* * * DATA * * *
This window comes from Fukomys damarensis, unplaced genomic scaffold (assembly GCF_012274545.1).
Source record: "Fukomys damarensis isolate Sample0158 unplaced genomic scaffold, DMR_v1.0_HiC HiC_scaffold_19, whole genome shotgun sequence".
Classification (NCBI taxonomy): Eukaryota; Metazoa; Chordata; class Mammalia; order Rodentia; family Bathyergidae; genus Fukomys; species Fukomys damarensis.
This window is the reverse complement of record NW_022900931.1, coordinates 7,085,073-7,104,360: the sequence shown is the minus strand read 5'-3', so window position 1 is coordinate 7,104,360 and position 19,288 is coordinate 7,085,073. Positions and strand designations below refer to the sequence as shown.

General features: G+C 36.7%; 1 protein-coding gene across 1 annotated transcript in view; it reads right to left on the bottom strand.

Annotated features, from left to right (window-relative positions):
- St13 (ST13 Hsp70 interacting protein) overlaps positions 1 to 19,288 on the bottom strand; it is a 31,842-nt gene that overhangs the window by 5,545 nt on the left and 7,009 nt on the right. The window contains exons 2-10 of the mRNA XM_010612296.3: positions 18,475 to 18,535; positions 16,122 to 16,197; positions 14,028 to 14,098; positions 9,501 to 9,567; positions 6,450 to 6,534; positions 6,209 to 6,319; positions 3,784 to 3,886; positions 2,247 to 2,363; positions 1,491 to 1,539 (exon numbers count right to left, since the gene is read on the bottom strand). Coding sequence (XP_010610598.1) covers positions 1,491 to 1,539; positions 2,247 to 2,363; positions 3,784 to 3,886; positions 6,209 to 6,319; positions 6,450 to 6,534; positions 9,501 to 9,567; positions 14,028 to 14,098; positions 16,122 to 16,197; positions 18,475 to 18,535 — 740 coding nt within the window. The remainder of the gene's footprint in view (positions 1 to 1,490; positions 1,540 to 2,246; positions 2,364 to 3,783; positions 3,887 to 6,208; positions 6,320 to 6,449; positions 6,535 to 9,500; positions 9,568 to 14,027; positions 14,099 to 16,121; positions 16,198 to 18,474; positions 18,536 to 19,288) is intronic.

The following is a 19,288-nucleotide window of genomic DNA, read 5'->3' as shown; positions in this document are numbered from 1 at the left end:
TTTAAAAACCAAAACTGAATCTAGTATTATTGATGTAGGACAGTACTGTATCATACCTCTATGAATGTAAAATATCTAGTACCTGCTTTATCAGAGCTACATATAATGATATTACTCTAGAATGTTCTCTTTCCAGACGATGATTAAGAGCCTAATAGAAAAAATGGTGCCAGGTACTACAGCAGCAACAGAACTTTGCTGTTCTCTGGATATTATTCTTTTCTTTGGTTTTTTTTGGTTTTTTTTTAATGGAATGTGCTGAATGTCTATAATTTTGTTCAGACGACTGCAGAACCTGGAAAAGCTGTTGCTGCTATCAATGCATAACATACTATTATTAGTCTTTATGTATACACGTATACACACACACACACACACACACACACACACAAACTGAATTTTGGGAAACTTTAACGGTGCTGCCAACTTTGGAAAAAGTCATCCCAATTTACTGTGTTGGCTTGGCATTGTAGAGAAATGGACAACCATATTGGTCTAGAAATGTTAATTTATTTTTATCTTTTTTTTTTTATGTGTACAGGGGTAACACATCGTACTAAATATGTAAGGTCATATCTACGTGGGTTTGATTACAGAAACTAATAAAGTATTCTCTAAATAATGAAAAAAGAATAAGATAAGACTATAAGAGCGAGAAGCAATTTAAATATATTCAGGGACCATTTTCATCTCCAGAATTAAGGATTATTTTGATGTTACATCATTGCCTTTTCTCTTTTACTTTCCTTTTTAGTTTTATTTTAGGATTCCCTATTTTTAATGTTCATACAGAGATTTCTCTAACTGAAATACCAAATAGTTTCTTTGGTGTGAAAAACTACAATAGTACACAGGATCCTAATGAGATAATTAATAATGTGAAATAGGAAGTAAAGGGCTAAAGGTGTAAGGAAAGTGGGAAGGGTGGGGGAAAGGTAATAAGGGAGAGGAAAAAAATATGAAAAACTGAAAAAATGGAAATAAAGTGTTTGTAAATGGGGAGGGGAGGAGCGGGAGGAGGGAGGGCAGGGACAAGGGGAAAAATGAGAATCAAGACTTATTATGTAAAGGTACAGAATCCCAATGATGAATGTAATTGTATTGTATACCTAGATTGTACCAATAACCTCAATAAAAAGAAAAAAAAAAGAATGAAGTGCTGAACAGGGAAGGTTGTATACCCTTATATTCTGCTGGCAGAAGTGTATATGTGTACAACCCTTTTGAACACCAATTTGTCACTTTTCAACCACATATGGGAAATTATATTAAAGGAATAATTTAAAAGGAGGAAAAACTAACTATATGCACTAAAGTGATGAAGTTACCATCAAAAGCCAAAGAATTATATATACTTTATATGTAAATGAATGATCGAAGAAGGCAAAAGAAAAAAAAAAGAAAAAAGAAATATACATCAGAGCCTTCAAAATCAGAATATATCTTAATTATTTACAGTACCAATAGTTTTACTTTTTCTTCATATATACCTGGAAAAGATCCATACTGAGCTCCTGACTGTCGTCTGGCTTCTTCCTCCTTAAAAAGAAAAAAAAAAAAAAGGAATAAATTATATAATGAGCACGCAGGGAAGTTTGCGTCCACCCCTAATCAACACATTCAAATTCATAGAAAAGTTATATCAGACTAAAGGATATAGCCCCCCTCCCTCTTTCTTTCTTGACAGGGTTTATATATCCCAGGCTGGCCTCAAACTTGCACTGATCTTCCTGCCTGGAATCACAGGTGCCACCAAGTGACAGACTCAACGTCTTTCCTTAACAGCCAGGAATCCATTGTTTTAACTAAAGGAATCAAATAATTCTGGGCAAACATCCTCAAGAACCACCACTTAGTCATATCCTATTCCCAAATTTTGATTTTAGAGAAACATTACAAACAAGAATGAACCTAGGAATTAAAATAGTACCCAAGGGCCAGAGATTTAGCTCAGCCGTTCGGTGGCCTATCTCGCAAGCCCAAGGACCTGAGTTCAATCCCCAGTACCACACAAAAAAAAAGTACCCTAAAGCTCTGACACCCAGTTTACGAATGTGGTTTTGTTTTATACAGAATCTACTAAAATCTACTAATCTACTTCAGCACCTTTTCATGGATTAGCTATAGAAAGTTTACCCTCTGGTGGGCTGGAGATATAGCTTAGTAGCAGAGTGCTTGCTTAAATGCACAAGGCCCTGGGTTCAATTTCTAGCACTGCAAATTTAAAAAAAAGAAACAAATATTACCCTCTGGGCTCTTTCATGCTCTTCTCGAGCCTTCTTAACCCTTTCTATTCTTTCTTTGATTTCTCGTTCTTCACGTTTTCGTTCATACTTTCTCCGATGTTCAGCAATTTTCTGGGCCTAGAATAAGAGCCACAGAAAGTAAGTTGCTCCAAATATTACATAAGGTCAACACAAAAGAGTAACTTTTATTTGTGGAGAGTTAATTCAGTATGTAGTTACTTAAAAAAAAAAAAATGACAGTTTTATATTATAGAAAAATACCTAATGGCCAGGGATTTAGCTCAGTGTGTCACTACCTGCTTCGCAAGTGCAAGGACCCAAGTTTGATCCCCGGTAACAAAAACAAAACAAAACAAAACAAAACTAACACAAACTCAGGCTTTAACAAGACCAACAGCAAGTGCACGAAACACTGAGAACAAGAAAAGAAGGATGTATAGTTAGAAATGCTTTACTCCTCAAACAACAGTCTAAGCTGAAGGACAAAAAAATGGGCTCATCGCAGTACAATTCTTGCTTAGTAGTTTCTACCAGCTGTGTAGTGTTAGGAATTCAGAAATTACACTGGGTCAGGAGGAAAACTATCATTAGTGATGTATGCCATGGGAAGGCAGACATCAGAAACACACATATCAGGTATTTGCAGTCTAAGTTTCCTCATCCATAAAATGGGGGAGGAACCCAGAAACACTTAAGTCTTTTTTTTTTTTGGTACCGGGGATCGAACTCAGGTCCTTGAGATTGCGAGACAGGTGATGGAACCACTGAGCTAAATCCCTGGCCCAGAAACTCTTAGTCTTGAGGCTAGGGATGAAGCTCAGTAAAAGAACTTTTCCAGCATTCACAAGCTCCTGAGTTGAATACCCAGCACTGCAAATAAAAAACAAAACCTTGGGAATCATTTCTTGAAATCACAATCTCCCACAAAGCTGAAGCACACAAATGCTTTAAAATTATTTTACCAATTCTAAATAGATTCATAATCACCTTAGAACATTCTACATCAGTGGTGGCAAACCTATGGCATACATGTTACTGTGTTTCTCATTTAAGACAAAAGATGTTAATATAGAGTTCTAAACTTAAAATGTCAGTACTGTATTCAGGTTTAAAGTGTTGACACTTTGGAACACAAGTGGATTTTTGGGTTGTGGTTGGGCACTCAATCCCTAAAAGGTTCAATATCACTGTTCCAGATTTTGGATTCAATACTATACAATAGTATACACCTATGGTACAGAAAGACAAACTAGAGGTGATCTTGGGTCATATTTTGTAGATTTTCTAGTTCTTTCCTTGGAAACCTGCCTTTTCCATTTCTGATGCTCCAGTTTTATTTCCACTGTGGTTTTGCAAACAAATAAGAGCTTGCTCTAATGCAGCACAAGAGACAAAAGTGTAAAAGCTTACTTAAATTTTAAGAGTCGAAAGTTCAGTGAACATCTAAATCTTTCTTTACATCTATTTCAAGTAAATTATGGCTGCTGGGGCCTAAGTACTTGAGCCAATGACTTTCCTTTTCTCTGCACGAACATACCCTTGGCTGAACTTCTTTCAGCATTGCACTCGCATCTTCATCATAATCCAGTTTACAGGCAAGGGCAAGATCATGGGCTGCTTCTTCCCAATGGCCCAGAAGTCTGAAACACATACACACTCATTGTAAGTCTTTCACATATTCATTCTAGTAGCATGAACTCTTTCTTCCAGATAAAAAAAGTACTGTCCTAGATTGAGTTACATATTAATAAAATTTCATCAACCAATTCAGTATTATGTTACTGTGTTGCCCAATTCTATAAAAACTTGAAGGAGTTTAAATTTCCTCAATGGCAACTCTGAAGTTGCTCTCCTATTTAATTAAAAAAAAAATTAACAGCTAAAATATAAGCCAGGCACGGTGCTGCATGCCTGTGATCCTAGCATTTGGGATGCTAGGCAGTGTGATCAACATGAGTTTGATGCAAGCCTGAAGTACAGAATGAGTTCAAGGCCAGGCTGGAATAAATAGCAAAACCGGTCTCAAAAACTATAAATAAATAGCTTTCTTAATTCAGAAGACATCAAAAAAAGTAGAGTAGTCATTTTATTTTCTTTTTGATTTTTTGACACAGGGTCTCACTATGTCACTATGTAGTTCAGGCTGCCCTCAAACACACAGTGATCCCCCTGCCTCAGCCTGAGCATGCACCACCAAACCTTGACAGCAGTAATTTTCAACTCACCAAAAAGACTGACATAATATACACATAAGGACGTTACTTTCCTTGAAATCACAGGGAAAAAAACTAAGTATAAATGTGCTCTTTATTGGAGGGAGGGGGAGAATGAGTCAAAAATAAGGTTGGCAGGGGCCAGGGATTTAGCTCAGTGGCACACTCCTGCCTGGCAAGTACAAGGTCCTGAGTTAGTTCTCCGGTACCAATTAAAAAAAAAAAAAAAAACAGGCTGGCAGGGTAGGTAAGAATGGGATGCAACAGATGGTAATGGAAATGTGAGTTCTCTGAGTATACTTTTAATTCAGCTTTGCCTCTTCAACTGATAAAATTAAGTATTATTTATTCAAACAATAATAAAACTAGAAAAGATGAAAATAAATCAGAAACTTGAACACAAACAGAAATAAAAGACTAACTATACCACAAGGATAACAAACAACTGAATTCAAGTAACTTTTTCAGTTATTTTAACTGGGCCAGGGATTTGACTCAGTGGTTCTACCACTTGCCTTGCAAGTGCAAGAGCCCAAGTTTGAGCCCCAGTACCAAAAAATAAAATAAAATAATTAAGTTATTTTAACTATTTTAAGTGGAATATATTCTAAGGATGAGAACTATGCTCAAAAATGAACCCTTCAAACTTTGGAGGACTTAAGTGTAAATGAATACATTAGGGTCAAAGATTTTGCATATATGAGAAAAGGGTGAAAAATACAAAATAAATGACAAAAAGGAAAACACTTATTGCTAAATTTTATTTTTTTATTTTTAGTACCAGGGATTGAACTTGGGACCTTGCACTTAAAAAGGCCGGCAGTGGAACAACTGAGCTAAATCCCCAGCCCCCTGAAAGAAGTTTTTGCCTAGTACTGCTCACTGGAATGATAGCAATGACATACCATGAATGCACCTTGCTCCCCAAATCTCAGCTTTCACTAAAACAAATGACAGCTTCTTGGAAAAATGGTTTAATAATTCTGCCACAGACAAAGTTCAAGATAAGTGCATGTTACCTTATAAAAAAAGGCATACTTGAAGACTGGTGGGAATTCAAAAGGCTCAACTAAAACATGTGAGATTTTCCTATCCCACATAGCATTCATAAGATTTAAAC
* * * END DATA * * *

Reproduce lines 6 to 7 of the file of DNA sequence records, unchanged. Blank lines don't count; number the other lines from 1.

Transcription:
Annotated features, from left to right (window-relative positions):
- St13 (ST13 Hsp70 interacting protein) overlaps positions 1 to 19,288 on the bottom strand; it is a 31,842-nt gene that overhangs the window by 5,545 nt on the left and 7,009 nt on the right. The window contains exons 2-10 of the mRNA XM_010612296.3: positions 18,475 to 18,535; positions 16,122 to 16,197; positions 14,028 to 14,098; positions 9,501 to 9,567; positions 6,450 to 6,534; positions 6,209 to 6,319; positions 3,784 to 3,886; positions 2,247 to 2,363; positions 1,491 to 1,539 (exon numbers count right to left, since the gene is read on the bottom strand). Coding sequence (XP_010610598.1) covers positions 1,491 to 1,539; positions 2,247 to 2,363; positions 3,784 to 3,886; positions 6,209 to 6,319; positions 6,450 to 6,534; positions 9,501 to 9,567; positions 14,028 to 14,098; positions 16,122 to 16,197; positions 18,475 to 18,535 — 740 coding nt within the window. The remainder of the gene's footprint in view (positions 1 to 1,490; positions 1,540 to 2,246; positions 2,364 to 3,783; positions 3,887 to 6,208; positions 6,320 to 6,449; positions 6,535 to 9,500; positions 9,568 to 14,027; positions 14,099 to 16,121; positions 16,198 to 18,474; positions 18,536 to 19,288) is intronic.